The term “days on market” has become so commonly used that you’ll hear not only real estate agents use it, but also buyers and sellers!
“Days on Market” (DOM) refers to the amount of time a property has been available to buyers. Most Multiple Listing Services (the databases in which real estate agents warehouse property listings) calculate DOM and prominently display that information for members to see.
Your real estate agent can tell you average “days on market” for homes of a particular type, price range, style, or geographic area.
It is also important to note an agent’s average days on market for their listings. Why? The lower the agent’s days-on-market number, the more quickly their listings sell. Agents with low days-on-market numbers are generally more tuned into the market; they have a more aggressive marketing plan and a more accurate pricing strategy.
My days on market average is 32. The current market average is 74.
The second number that is important when looking at agents to list your home is the “list to sales price ratio”. This is a percentage figure, based on the original list price of the home, compared to the final sale price. As an example, if an agent has a 98% list-to-sale ratio, a home originally listed for $500,000 would likely sell for $490,000. If an agent’s ratio is only 92%, that same home would likely sell for $460,000. That’s a $30,000 difference.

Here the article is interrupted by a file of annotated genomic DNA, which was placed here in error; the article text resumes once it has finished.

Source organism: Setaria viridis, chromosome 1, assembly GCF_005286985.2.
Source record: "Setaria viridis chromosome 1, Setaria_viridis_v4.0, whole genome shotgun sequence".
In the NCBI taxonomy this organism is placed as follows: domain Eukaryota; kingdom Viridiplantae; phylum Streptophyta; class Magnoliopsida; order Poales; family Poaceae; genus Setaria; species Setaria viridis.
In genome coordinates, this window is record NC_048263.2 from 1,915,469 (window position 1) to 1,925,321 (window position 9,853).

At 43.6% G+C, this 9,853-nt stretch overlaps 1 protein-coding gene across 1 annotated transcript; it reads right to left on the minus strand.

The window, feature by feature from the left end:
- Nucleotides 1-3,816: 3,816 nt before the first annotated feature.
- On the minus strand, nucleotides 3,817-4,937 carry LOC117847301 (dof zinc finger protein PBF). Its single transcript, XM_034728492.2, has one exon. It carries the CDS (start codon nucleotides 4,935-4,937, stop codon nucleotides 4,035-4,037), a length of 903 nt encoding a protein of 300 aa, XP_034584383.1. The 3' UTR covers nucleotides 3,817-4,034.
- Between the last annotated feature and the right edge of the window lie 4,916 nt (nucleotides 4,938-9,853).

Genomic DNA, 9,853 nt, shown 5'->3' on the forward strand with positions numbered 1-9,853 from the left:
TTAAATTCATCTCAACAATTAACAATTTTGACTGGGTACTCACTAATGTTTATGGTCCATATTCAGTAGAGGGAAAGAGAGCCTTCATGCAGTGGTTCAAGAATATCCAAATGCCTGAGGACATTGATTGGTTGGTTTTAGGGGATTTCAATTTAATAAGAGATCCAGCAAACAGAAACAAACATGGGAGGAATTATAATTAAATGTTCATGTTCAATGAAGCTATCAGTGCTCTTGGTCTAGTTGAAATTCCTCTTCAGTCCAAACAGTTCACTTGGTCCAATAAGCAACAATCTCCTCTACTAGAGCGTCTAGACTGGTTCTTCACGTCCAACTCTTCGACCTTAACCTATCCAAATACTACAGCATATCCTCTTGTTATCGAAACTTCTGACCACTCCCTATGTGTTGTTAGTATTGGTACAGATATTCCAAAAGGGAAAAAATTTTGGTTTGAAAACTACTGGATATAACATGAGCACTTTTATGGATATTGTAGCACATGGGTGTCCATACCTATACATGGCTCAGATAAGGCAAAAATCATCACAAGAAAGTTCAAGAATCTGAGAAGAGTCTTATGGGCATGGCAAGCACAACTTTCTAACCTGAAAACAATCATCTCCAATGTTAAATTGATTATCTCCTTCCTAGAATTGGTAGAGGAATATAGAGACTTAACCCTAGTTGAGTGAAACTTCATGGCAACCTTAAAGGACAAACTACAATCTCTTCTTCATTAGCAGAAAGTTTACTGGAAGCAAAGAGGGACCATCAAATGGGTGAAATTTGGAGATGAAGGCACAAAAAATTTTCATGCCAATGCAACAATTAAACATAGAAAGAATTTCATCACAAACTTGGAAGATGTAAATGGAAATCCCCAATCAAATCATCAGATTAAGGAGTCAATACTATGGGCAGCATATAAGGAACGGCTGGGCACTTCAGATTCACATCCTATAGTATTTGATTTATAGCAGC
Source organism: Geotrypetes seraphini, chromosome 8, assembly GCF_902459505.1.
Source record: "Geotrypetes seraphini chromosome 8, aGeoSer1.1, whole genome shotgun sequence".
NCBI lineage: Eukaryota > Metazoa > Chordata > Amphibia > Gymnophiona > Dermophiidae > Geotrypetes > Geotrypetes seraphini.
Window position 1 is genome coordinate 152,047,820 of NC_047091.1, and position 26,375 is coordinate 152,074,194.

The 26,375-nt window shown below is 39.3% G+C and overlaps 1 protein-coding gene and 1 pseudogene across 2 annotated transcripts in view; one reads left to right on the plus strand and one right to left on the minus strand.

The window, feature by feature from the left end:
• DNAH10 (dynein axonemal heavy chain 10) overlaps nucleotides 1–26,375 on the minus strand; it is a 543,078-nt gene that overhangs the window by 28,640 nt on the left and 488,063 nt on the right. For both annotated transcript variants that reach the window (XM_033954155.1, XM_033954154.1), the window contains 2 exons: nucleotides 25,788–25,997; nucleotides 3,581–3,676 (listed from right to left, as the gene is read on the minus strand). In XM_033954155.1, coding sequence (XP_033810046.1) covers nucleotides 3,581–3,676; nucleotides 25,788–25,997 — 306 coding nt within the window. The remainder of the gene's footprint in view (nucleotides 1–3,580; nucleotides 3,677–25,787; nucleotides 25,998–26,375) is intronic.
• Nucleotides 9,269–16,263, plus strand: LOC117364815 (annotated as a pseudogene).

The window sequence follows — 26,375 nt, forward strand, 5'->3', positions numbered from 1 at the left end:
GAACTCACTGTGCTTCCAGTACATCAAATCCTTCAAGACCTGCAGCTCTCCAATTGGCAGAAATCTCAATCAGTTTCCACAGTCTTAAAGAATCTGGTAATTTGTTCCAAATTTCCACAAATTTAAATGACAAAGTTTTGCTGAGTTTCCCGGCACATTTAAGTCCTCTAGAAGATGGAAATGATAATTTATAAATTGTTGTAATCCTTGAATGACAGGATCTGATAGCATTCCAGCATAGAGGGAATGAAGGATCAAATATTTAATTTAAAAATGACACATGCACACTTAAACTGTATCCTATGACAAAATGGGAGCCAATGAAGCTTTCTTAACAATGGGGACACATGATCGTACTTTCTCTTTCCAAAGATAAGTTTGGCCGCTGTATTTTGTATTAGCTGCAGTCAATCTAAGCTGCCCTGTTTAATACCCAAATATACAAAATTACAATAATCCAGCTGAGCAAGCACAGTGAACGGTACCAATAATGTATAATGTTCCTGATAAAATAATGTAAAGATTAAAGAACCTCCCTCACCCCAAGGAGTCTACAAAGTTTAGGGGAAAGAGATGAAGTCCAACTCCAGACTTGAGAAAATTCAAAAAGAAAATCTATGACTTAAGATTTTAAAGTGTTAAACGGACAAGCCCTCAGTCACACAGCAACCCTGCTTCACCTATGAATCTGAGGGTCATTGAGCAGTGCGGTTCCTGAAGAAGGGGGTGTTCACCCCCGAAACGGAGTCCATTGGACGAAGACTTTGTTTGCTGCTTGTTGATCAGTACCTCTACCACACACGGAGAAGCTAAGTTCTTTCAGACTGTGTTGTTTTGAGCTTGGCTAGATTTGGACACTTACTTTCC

My list to sales price ratio is 98.6%.
Be sure to ask for an agent’s entire DOM average—sometimes an agent’s listings expire (Not enough marketing? Priced too high?) and they will put the home back on the market again as a “new” listing. This can give you a false sense that the agent was doing their job, when in reality their listing sat on the market twice—and much longer than it should have. Additionally, when asking about list-to-sale ratios, make certain that the agent shows you their personal statistic based on original list price. Sometimes there will be many price reductions before a home finally sells—you want to know that your agent is pricing correctly from the beginning and obtaining a high list-to-sell ratio, rather than obtaining a high ratio only after the price is reduced several times to where it should have been in the first place.